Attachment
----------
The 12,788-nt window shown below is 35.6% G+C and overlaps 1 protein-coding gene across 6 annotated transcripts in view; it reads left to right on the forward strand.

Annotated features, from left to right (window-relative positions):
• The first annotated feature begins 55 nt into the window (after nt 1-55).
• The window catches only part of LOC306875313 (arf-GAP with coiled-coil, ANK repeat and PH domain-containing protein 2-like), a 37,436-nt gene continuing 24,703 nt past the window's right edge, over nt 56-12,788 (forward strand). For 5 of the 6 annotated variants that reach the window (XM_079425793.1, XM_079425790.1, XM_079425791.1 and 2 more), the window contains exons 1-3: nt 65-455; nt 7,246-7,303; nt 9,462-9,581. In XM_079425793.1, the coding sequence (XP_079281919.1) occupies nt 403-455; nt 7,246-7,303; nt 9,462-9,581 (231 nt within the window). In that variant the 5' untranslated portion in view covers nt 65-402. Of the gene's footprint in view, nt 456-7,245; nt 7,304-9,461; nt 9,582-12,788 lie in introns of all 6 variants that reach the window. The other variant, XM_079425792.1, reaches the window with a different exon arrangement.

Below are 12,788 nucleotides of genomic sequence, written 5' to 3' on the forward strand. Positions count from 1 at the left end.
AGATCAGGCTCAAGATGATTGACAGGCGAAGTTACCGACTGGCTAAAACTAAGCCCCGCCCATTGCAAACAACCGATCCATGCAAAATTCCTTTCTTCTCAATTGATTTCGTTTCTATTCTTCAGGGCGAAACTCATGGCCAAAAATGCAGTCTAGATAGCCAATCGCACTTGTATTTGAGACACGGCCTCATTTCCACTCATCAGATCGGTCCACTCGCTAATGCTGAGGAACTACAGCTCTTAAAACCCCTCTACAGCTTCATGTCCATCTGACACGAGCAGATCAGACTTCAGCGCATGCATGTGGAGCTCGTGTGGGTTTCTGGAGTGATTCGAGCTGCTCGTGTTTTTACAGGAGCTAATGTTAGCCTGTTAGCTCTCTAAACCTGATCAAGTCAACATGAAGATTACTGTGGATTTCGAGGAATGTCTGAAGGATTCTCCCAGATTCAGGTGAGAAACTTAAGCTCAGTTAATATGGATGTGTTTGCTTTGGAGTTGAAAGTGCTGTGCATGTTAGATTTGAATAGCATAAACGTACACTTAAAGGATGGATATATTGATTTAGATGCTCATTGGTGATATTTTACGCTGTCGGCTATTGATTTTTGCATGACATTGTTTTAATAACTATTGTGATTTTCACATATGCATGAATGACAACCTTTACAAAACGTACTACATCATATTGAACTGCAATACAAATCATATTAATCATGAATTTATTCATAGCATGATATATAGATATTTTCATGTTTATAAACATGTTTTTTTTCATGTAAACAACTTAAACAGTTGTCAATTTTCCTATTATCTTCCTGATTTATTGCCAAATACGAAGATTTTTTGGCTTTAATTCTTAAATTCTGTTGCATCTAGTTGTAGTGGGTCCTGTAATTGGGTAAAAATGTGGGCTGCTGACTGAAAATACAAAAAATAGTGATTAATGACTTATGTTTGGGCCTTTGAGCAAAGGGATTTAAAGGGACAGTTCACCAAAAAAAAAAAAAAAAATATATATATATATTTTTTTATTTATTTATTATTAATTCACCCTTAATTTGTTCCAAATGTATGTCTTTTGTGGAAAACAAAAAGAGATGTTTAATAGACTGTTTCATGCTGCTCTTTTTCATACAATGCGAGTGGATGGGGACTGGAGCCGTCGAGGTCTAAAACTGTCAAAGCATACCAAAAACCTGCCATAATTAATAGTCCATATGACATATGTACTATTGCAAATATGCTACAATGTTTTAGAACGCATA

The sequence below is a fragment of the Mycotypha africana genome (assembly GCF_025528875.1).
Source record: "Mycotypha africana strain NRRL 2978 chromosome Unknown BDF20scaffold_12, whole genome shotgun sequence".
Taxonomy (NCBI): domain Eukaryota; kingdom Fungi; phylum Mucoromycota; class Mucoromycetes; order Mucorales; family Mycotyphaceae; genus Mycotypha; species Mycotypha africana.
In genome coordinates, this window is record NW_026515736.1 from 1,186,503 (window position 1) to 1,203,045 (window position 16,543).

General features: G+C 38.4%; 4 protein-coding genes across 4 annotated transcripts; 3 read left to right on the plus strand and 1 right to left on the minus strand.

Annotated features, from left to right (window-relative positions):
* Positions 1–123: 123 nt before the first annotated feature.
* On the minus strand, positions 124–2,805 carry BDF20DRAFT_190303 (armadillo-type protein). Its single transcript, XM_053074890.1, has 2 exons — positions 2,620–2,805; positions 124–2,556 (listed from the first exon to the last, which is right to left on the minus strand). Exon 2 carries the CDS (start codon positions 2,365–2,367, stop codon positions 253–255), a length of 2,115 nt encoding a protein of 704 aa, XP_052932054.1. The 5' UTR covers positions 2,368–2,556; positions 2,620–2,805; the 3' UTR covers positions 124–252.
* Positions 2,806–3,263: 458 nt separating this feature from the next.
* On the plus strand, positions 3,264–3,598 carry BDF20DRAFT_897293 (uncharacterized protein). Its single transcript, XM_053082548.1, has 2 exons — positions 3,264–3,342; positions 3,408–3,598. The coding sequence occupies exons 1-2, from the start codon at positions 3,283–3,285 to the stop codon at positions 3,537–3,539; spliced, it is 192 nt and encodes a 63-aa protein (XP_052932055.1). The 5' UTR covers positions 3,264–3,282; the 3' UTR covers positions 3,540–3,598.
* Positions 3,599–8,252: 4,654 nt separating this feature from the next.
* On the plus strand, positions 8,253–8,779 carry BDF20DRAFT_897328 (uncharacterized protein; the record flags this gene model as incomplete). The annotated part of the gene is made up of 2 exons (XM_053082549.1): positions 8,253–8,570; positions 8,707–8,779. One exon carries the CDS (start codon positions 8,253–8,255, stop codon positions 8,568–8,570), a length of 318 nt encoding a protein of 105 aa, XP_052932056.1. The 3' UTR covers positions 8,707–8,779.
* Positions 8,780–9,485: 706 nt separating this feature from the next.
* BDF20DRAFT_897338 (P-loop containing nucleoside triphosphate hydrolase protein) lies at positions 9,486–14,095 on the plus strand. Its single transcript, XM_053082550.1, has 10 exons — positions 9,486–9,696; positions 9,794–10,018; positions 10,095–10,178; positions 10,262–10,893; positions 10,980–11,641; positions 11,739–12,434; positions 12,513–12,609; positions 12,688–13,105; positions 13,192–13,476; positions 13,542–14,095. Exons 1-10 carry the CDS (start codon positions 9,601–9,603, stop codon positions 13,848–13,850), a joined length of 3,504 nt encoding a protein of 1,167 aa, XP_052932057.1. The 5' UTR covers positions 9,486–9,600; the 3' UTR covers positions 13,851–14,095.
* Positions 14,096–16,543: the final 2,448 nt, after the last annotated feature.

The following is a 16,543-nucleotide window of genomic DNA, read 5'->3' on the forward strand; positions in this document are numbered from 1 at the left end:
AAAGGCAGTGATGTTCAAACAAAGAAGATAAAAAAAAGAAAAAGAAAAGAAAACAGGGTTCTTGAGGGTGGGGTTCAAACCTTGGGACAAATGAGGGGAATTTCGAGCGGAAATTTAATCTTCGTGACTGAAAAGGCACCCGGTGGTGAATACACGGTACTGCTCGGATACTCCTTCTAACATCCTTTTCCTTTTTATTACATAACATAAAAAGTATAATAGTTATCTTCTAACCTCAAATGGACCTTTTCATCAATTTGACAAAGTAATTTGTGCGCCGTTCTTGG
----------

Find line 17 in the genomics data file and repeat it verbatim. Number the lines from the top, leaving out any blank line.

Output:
* Positions 3,599–8,252: 4,654 nt separating this feature from the next.